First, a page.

By Ryan Bakken Grand Forks Herald
Cam Tweten was a fitness club manager and Brandy Chaffee was a public relations director for the Grand Forks Park District, neither with fundraising experience, when they were appointed to head the Imagine campaign to solicit the money for what became Choice Health & Fitness.
Along with an ever-growing list of allies, they raised $27 million -- $3 million going for Y Family Center improvements and $24 million for the construction of the multifaceted and voluminous Choice on the city's south end.
The money was broken down by $17 million in donations and $10 million in leases.
With more amateurs than professionals, especially in the early stages of the seven-year effort, Chaffee said campaign members adopted an anthropologist Margaret Mead quote that summarized the group's efforts.
Mead's quote was: "Never doubt that a small group of thoughtful, committed citizens can change the world; indeed, it's the only thing that ever has."
Those volunteer citizens eventually received fundraising help along the way from other sources, absorbing advice from professionals such as Kristi Mishler, executive director of the local community foundation; private consultant Jim Holdman of Grand Forks; and grassroots workers such as Rohinee Damle, who already had made a fundraising name for herself before joining the effort.
Tweten said it helped that the askers were local, even if they weren't experts.
"When we talked to people, we already had a trust level to tell our story because we're from here," Tweten said. "That's compared to an outside fundraiser who didn't have those relationships."
Following is fundraising advice from people involved with Choice and other fundraising efforts.
Keep beginning quiet
Holdman and son Scott operate Funding Logic, a national consulting firm that has worked with more than 300 nonprofits.
Through the Dakota Medical Foundation of Fargo, the Holdmans were enlisted to advise the Forks Area Health & Wellness Committee that led the Imagine campaign.
"The first thing a group has to do is get their message straight," Jim Holdman said.
Another early need, he said, is to do the soliciting quietly.
A common mistake in fundraising is that the group wants to tout its early successes, with the idea the publicity will prompt other givers. It doesn't work that way, Holdman said.
"Don't let the news media know anything until you know you are going to succeed," he said. "People think newspaper articles help you get publicity. But you want to know you're going to be successful before you go public."
Since the project was aired publicly because a government entity was involved, the behind-the-scenes strategy was impossible. But Holdman said the sales pitches needed to be tailored to potential donors' value systems, not the facility.
"You keep the emphasis on principles, such as (helping) children who are obese and women who have heart trouble," Holdman said. "You keep the emphasis off building another fitness center.
"It's not about the organization's need to have something but rather the donors' need to give something."
It's also important, he said, to know the donors. "Don't ask anyone for money until you know their dog's name," Holdman said.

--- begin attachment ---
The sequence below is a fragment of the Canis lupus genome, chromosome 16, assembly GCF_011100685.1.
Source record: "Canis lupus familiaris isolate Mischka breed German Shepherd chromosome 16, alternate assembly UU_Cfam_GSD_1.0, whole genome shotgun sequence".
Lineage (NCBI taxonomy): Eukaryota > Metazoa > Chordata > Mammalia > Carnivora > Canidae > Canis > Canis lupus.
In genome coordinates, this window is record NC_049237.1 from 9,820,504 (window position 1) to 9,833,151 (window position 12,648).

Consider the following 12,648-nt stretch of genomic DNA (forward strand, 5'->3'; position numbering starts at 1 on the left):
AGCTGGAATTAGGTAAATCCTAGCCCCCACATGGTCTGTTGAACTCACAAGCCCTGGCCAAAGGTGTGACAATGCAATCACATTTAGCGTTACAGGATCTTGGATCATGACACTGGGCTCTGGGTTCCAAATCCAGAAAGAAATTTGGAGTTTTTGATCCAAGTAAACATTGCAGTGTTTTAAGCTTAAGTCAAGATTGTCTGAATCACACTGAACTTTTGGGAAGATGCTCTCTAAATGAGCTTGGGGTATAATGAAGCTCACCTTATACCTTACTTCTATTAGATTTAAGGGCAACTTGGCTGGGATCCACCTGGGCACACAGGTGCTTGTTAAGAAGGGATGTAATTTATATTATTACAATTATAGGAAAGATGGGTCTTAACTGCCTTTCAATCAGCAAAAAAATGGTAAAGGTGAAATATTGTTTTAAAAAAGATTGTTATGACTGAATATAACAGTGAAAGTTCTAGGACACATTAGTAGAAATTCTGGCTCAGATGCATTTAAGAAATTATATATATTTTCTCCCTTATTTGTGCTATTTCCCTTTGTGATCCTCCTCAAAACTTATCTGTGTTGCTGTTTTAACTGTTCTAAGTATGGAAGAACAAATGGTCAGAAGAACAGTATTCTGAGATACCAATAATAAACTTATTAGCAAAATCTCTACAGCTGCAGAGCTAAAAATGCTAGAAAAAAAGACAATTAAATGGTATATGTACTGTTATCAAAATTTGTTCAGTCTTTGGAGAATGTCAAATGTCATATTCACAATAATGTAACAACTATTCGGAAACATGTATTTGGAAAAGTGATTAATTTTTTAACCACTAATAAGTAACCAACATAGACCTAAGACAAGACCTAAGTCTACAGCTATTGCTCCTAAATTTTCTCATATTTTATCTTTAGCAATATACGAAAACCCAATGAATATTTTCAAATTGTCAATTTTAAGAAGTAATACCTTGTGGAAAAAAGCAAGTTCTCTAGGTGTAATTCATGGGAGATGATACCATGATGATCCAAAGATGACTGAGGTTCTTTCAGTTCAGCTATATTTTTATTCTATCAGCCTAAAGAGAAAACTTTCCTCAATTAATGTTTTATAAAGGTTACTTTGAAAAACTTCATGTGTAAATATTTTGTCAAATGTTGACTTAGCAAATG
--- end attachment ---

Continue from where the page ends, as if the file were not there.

Believing in the cause
Dave Sena, director of the Northlands Rescue Mission in Grand Forks, said he has followed Holdman's advice. Since Sena's start in 2001, annual donations to the mission have gone from $400,000 to $1.2 million and annual volunteers have gone from 50 to 1,000. Seventy percent of the mission's income comes from donations.
"It's all about how much donors and volunteers match our value system," Sena said. "If they believe in what we do, they'll give.
"They also want to know that you're real and care more about them than their donations."
Spreading the word
Damle, the wife of an Altru physician who retired in December, is known for starting the Harvest Gala, which has raised more than $1 million for the Altru Health Foundation under her nine years of leadership.
She joined the Imagine team with similar gusto, as she hosted dozens of teas and suppers at their home to spread word of the project. Altru eventually became a partner at Choice.
"My interest in Choice started because of tennis," said Damle, who now lives in Las Vegas. "As I got more involved, I learned of the obesity and diabetes issues. As a doctor's wife, that interested me."
Damle said enthusiasm rubs off on others.
"If you want people to say 'yes,' the most important thing is that you feel passionate about what you're doing as a fundraiser," she said. "That way, other people will get excited about it. We worked with passion and heart because we loved the project."
A record catch
Within 24 hours of graduation, UND alumni receive a congratulatory email from Tim O'Keefe, CEO of the UND Alumni Association and Foundation.
"At that point, it's nothing more than establishing a contact," O'Keefe said.
As attested by last fall's announcement of the record-setting $324 million in donations being raised by his organization's North Dakota Spirit Campaign, O'Keefe's organization obviously doesn't stop there in touching base with alumni.
When it comes to seeking a major gift, O'Keefe said the foundation first makes at least seven "touches" with a potential donor, the majority of them coming face-to-face.
Then it's a four-step process:
--Establish a personal relationship. "The main way to do that is by listening," O'Keefe said. "You need to find out what's most important to them."
--Offer giving "opportunities."
--Make "The Ask," fundraising's slang for requests. "A passive approach is not the right approach at that stage," O'Keefe said.
--Once The Ask has been made, "you shut up until the individual responds," O'Keefe said.